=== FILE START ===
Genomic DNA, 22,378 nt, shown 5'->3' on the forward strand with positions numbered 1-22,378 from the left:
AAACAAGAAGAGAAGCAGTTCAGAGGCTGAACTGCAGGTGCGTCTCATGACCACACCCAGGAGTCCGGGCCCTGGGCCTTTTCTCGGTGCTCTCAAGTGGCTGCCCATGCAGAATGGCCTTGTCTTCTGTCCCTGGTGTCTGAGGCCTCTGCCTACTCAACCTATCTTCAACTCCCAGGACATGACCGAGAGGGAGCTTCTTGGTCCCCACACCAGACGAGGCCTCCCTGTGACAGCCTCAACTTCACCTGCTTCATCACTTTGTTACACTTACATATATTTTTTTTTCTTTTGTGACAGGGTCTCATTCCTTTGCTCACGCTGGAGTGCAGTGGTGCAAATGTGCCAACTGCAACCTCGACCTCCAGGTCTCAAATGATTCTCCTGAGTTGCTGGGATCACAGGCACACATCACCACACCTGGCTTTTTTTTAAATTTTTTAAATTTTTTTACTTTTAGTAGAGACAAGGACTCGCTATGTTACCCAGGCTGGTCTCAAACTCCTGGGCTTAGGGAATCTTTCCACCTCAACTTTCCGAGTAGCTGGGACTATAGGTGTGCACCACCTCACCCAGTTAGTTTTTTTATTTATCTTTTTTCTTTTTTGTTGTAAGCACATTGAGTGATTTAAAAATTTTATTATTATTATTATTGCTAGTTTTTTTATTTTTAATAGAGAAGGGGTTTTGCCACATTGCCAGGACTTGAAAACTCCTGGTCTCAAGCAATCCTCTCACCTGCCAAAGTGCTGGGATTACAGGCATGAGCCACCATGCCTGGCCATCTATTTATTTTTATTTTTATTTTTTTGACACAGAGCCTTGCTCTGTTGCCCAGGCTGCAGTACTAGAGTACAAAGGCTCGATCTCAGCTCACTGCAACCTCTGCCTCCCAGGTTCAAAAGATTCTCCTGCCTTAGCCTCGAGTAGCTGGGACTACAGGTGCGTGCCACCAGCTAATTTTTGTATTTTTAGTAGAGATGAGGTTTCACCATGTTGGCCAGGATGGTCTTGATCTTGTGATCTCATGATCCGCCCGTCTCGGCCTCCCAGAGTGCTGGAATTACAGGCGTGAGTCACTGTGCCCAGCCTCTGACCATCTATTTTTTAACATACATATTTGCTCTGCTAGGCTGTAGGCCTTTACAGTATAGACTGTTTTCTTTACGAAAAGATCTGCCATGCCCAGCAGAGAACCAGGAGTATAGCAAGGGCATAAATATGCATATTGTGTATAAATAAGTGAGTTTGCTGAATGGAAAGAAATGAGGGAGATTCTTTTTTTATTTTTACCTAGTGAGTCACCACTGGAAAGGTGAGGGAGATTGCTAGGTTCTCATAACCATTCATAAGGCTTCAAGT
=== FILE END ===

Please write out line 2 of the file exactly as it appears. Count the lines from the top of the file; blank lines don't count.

AAACAAGAAGAGAAGCAGTTCAGAGGCTGAACTGCAGGTGCGTCTCATGACCACACCCAGGAGTCCGGGCCCTGGGCCTTTTCTCGGTGCTCTCAAGTGGCTGCCCATGCAGAATGGCCTTGTCTTCTGTCCCTGGTGTCTGAGGCCTCTGCCTACTCAACCTATCTTCAACTCCCAGGACATGACCGAGAGGGAGCTTCTTGGTCCCCACACCAGACGAGGCCTCCCTGTGACAGCCTCAACTTCACCTGCTTCATCACTTTGTTACACTTACATATATTTTTTTTTCTTTTGTGACAGGGTCTCATTCCTTTGCTCACGCTGGAGTGCAGTGGTGCAAATGTGCCAACTGCAACCTCGACCTCCAGGTCTCAAATGATTCTCCTGAGTTGCTGGGATCACAGGCACACATCACCACACCTGGCTTTTTTTTAAATTTTTTAAATTTTTTTACTTTTAGTAGAGACAAGGACTCGCTATGTTACCCAGGCTGGTCTCAAACTCCTGGGCTTAGGGAATCTTTCCACCTCAACTTTCCGAGTAGCTGGGACTATAGGTGTGCACCACCTCACCCAGTTAGTTTTTTTATTTATCTTTTTTCTTTTTTGTTGTAAGCACATTGAGTGATTTAAAAATTTTATTATTATTATTATTGCTAGTTTTTTTATTTTTAATAGAGAAGGGGTTTTGCCACATTGCCAGGACTTGAAAACTCCTGGTCTCAAGCAATCCTCTCACCTGCCAAAGTGCTGGGATTACAGGCATGAGCCACCATGCCTGGCCATCTATTTATTTTTATTTTTATTTTTTTGACACAGAGCCTTGCTCTGTTGCCCAGGCTGCAGTACTAGAGTACAAAGGCTCGATCTCAGCTCACTGCAACCTCTGCCTCCCAGGTTCAAAAGATTCTCCTGCCTTAGCCTCGAGTAGCTGGGACTACAGGTGCGTGCCACCAGCTAATTTTTGTATTTTTAGTAGAGATGAGGTTTCACCATGTTGGCCAGGATGGTCTTGATCTTGTGATCTCATGATCCGCCCGTCTCGGCCTCCCAGAGTGCTGGAATTACAGGCGTGAGTCACTGTGCCCAGCCTCTGACCATCTATTTTTTAACATACATATTTGCTCTGCTAGGCTGTAGGCCTTTACAGTATAGACTGTTTTCTTTACGAAAAGATCTGCCATGCCCAGCAGAGAACCAGGAGTATAGCAAGGGCATAAATATGCATATTGTGTATAAATAAGTGAGTTTGCTGAATGGAAAGAAATGAGGGAGATTCTTTTTTTATTTTTACCTAGTGAGTCACCACTGGAAAGGTGAGGGAGATTGCTAGGTTCTCATAACCATTCATAAGGCTTCAAGT